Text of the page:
Canada’s fiscal update won’t make central bank’s job harder -sources
FILE PHOTO: Governor of the Bank of Canada Tiff Macklem walks outside the Bank of Canada building in Ottawa, Ontario, Canada June 22, 2020. REUTERS/Blair Gable
By Steve Scherer
OTTAWA (Reuters) — Canada’s Liberal-led government will keep its powder dry when it unveils a fiscal update next month, and though it could contain additional targeted spending, it will not make the central bank’s job harder, two senior government sources told Reuters this week.
The so-called fall economic statement (FES) is released annually and contains updated economic forecasts, and often some new spending plans reflecting priorities that have emerged since the budget was drafted in April.
«The FES will not make the Bank of Canada’s job of fighting inflation harder,» said one source. «It behooves the federal government to continue to demonstrate some responsible fiscal stewardship right now,» said a first source familiar with the draft document.
«The main focus is supporting workers and families through a globally challenging economic time,» said a second source familiar with the discussion.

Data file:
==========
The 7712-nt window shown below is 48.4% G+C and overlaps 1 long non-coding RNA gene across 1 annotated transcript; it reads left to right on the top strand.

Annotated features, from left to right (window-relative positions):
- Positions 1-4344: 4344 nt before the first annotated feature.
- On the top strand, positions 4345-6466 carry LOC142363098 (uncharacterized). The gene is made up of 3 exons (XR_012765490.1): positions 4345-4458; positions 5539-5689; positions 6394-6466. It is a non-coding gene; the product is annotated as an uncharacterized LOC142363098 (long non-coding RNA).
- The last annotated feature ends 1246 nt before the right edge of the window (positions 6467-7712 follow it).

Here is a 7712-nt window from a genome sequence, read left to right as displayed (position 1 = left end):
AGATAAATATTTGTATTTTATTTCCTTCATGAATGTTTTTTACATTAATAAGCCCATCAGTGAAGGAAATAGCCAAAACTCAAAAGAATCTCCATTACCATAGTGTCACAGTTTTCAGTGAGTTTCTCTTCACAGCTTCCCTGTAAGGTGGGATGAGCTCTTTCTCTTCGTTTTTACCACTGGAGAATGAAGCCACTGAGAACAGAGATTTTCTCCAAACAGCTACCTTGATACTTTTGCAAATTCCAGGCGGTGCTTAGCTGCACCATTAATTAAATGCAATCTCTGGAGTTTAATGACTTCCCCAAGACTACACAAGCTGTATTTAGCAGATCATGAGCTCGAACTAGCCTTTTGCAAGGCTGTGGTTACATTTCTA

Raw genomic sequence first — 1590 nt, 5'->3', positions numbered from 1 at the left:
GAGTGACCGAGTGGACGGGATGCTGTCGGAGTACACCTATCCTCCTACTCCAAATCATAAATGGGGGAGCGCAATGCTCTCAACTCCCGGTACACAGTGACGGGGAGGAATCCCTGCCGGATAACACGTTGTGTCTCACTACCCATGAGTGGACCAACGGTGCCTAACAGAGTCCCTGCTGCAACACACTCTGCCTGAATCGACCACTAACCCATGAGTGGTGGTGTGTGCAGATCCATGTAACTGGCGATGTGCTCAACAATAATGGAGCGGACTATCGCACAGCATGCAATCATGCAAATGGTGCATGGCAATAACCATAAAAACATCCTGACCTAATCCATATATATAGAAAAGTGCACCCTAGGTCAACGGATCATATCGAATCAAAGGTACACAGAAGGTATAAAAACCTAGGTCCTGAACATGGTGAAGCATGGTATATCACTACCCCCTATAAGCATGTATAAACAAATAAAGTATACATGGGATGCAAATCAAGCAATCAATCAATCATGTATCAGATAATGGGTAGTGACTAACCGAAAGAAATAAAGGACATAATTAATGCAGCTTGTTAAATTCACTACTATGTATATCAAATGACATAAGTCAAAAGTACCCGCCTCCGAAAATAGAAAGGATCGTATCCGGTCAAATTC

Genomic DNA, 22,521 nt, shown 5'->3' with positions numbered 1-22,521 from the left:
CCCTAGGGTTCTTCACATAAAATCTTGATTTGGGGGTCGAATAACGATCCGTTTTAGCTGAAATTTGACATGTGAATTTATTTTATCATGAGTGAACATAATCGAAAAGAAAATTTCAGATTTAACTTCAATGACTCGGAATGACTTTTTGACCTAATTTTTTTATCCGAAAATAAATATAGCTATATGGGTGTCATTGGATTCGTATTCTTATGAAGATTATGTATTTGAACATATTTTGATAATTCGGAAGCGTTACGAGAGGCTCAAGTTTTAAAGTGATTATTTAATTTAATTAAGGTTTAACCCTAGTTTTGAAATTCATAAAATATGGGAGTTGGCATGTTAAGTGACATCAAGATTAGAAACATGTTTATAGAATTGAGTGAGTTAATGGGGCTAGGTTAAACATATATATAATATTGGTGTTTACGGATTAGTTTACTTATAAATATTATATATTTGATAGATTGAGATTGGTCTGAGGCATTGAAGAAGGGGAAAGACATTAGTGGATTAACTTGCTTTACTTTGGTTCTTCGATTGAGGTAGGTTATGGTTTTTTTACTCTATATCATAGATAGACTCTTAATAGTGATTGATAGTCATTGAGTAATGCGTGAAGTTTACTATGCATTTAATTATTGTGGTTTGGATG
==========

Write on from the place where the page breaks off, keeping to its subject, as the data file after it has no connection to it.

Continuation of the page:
Expect the FES «to chart a responsible course, investing in targeted ways in Canadians while retaining fiscal firepower for whatever challenges that may emerge in the world,» the second source added.
Neither source would elaborate on where any «targeted» spending might go. The Finance Ministry declined to comment. The sources were not authorized to speak on the record.
The government’s limited spending plans will be a relief to investors, as it would further aid the Bank of Canada’s efforts to fight inflation. Canada should avoid new stimulus in the FES and take heed from recent market turmoil in Britain, analysts said earlier this month.
The Bank of Canada announced a smaller-than-expected interest rate hike on Wednesday and said it was getting closer to the end of its historic tightening campaign. It said economic activity would be close to flat from the fourth quarter of 2022 through the first half of 2023.
Inflation in Canada has slowed to 6.9% from a peak of 8.1%, but core measures remain broad-based and persistent.
Finance Minister Chrystia Freeland said earlier this month that Canada must strengthen incentives meant to help industry scale up clean technologies, after the United States passed massive investments in August to accelerate its green transition.
She said some «response» to the U.S. would be in the FES and in next year’s budget.
«The lion’s share will be in the budget,» the first source said.
In an interview this week, Natural Resources Minister Jonathan Wilkinson said additional support for hydrogen, critical minerals and battery manufacturing were merited, without saying whether action would be taken in the FES or in next year’s budget.
«We have said in some of the areas that we see as being strategic, we will certainly be looking to respond. One of those is hydrogen,» Wilkinson told Reuters, that government is going to take a «hard look» at areas including mineral processing and battery manufacturing.
($1 = 1.3557 Canadian dollars)